Microsoft didn’t expect the web scrapers to fight back. It seemed so obvious to the massive multinational firm: We own the LinkedIn content that we paid billions of dollars to acquire. What Microsoft didn’t realize (and not for the first time*) was that the people who created the content were its actual owners.
The implications of the recent HiQ v. LinkedIn decision are hugely important and rival the impact of the 1994 Feist decision that confirmed that facts couldn’t be copyrighted. Microsoft was ordered to remove “any technology preventing hiQ from accessing public profiles” thus reversing a string of legal and technical actions that had been taken by the firm to build a fortress around their resume’ database.
These actions displayed a stunning misreading of both copyright law and of the business opportunities that have been at LinkedIn’s door for many years now. Instead of spending time and resources shoring up a one-dimensional recruitment database product, LinkedIn should have been creating a series of easy-to-use APIs that would allow LinkedIn data to be embedded into thousands of applications for free with a minimal cost associated with using certain specific tools.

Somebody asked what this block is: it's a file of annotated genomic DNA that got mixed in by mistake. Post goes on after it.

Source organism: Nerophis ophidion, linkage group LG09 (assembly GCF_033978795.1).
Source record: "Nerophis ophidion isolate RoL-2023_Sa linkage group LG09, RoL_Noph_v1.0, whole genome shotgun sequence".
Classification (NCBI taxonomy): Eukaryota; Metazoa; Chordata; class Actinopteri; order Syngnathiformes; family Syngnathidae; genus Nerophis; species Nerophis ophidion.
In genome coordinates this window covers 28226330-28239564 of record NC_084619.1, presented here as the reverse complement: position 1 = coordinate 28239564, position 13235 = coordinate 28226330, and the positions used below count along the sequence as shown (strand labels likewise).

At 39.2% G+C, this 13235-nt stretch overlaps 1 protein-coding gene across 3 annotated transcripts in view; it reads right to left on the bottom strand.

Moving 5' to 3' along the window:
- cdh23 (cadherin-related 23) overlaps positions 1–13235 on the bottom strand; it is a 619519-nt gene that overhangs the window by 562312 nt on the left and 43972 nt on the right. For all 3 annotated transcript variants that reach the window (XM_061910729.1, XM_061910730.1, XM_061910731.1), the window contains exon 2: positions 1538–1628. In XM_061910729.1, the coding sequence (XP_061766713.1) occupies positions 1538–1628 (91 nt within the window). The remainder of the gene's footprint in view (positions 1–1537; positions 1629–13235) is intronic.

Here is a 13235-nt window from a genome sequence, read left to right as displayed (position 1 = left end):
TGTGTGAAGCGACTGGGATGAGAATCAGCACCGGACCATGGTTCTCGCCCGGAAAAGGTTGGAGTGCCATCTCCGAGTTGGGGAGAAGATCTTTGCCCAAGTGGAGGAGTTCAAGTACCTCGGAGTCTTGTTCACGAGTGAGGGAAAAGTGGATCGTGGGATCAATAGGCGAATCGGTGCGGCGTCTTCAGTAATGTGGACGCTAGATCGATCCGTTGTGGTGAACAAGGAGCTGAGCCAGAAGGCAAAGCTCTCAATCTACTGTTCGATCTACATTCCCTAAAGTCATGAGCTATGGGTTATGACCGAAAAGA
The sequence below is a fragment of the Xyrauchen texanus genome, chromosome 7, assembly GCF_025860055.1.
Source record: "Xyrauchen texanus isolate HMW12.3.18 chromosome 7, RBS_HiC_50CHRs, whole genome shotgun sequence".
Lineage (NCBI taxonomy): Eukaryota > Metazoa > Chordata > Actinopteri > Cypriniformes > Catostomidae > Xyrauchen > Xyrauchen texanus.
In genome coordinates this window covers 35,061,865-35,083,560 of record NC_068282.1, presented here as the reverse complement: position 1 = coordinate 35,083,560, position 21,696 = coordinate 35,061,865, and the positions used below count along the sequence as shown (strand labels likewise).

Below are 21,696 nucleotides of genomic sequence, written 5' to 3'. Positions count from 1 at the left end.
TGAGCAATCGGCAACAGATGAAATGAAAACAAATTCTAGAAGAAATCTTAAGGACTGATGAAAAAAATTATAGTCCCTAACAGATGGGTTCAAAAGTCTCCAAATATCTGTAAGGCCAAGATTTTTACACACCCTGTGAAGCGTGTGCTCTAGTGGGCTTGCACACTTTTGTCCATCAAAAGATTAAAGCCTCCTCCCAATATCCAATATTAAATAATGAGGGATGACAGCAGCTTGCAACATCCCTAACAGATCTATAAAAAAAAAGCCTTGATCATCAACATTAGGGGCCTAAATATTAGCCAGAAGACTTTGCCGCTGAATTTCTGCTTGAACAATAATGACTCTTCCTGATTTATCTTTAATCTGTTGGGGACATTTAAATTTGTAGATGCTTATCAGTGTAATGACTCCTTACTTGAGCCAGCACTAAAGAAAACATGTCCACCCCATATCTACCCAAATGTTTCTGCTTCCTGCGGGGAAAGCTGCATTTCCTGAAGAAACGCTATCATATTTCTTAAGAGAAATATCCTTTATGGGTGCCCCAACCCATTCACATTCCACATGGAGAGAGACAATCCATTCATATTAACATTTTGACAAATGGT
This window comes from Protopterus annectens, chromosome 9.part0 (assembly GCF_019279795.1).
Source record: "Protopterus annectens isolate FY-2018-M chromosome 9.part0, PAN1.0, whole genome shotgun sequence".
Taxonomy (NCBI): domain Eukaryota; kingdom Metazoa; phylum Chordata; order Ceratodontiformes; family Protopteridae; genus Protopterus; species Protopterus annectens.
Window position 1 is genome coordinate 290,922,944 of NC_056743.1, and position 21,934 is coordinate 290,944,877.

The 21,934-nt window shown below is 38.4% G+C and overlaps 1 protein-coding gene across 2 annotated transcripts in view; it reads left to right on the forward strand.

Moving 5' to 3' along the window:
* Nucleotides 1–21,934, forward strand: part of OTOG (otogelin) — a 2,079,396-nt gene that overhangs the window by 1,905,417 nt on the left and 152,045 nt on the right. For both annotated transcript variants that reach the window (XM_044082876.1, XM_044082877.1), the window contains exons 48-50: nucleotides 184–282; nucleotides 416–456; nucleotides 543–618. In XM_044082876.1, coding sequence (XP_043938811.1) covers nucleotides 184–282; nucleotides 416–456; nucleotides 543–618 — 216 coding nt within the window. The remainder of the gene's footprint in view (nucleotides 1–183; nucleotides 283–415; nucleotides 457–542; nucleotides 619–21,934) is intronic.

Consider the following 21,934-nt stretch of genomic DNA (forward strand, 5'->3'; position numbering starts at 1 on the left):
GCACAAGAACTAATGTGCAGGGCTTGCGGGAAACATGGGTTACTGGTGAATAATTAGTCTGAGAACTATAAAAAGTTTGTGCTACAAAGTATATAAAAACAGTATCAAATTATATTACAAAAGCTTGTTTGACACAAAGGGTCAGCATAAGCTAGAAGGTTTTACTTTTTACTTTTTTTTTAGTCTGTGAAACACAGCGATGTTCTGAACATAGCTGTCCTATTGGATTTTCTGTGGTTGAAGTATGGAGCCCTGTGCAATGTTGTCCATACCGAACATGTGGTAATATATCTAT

Microsoft has certainly pivoted before so they may still be able to adjust their LinkedIn business model to capture the billions in potential revenues they are now foregoing. In the mean time, the web scrapers of the world will be the ones helping others to monetize LinkedIn data.
* In 1995 I attended Microsoft’s MSN launch party in Redmond where the country’s largest content providers were told how they were going to give Microsoft their content for free because of all the exposure the content owners would get. Every single person who attended that confab walked away disliking Microsoft’s arrogance and wondering how they so thoroughly misunderstood the way the information business actually worked.